TANK, Pakistan -- A Pashtun tribe in northwest Pakistan endured Taliban bombs, Pakistani military sweeps, and displacement for years to return to what they hoped would be a peaceful homeland.
But an estimated half a million Mehsuds are once again threatening to abandon their towns and villages in South Waziristan if authorities fail to clear landmines and unexploded ordinance from the mountainous regions.
A major Mehsud jirga or tribal council this week warned the government to either protect their children from being blown up in landmine explosions or brace for unprecedented protests and a mass exodus of Mehsud tribespeople into Pakistani cities.
Qayyum Sher, a former Pakistani military officer and Mehsud tribal leader, says government efforts to rehabilitate his community amount to nothing if it continues to fail to protect them from the scourge of landmines.
“We are calling on the [Pakistani] army to cleanse this region from mines if they want us to live a peaceful life here,” he told Radio Mashaal. “We Mehsuds are united in demanding an end to frequent incidents where men, women, and children are either killed or lose their limbs to landmines.”
Saeed Anwar, another Mehsud tribal leader, says during the past year landmines have killed or maimed more than 70 children. Many Mehsuds returned to their homeland after a Pakistani military offensive forced them to abandon their homes in 2009. Most sought shelter in the hot and arid plains of neighboring Tank and Dera Ismail Khan.
“I think this situation [the prevalence of landmines] is a violation of international laws and conventions,” he said. “We are adamant that if the authorities fail to cleanse Waziristan from landmines, we will abandon it altogether.”
The Mehsud ordeal began soon after a handful of extremists from among the community became leaders of the Pakistani Taliban movement after the demise of the hard-line Taliban regime in neighboring Afghanistan in late 2001. Over the past 16 years, hundreds of thousands of Mehsud civilians have paid a heavy price as militants killed tribal leaders and targeted civilians while they also became collateral damage in military offensives that ultimately forced them to leave their homes.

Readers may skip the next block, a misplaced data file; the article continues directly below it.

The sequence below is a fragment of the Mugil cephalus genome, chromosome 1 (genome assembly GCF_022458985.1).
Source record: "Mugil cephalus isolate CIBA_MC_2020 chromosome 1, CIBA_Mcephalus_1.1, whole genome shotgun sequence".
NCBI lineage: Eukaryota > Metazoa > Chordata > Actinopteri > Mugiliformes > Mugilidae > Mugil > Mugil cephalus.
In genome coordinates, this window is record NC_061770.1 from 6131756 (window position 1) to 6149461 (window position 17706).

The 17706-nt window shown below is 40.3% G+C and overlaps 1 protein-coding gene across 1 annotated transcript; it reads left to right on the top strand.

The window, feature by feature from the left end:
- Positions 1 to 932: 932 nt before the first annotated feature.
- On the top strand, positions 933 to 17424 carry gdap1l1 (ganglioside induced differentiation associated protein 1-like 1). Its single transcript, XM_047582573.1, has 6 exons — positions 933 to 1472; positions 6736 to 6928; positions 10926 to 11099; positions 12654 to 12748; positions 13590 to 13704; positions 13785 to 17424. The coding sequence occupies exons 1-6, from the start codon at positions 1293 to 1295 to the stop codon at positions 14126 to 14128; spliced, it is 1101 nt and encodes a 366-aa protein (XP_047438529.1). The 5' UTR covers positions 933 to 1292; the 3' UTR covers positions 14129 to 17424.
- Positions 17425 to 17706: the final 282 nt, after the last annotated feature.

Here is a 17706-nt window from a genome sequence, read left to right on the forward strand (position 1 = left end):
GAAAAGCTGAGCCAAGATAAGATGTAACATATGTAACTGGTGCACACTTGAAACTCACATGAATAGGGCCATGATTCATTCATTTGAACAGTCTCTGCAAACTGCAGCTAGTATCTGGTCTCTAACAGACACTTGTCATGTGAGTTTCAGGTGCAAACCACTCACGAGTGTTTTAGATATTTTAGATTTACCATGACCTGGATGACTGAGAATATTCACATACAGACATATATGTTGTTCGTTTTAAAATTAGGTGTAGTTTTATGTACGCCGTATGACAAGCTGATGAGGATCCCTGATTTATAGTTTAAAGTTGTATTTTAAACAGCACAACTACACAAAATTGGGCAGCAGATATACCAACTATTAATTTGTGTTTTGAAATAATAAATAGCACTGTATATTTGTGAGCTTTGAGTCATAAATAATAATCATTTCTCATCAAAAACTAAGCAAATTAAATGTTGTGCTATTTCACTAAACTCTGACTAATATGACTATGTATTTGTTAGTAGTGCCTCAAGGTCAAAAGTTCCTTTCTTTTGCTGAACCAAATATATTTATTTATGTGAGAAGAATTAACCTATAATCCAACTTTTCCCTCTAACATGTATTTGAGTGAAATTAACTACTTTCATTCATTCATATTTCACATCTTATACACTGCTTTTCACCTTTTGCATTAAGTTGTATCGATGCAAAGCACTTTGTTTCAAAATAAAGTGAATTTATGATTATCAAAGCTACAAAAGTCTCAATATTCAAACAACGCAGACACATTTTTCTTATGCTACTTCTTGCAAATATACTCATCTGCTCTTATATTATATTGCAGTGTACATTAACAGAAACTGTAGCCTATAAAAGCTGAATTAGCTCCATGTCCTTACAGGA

The community now appears to have learned hash lessons from their past silence over their suffering. Anwar says they plan to protest until authorities succumb to their demands. “How can we live in a place where the lives and limbs of our children are not safe?” he asked.
Anwar pledged that the corridors of power in Islamabad will now have to listen to their demands. He accused Islamabad of treating them as lesser citizens, saying that when a landmine killed seven Mehsud children last year, authorities only offered them the equivalent of $150 in Pakistani currency in compensation while the victims of a fuel tanker accident in Punjab Province received more than $27,000 in compensation.
“Even when killed by unexploded ordinance that are left behind after military sweeps, our dead are worth less than Punjabis trying to collect fuel from an overturned tanker,” he said. “It is the government’s responsibility to clear all these mines.”
Sherpao Mehsud, the head of a welfare organization in South Waziristan, says his fellow tribespeople returned to their homeland after the government assured them of complete security.
“For nearly 10 years, we suffered in every nook and cranny of Pakistan,” he said. “We demand that Pakistan’s chief of army staff immediately dispatch professional military demining teams to clear Waziristan from the curse of landmines.”
Pakistani authorities have not commented on the demining demands. But senior Pakistani officials usually project the return of the displaced tribespeople as a major success. According to the United Nations Office for the Coordination of Humanitarian Affairs, nearly 75,000 displaced families have returned to South Waziristan.
Activist Manzoor Ahmad Pashteen says some students from his community are eager to protest to bring attention to the deadly threat of landmines in Waziristan.
“We are ready to launch a sit-in in Islamabad until authorities move to address this problem,” he told Radio Mashaal.
Hundreds of Mehsud tribal leaders are now scheduled to meet on January 22 to devise a final strategy for pushing the government to respond to their demands.
Abubakar Siddique wrote this based on Radio Mashaal correspondent Sailab Mehsud’s reporting from Tank, Pakistan.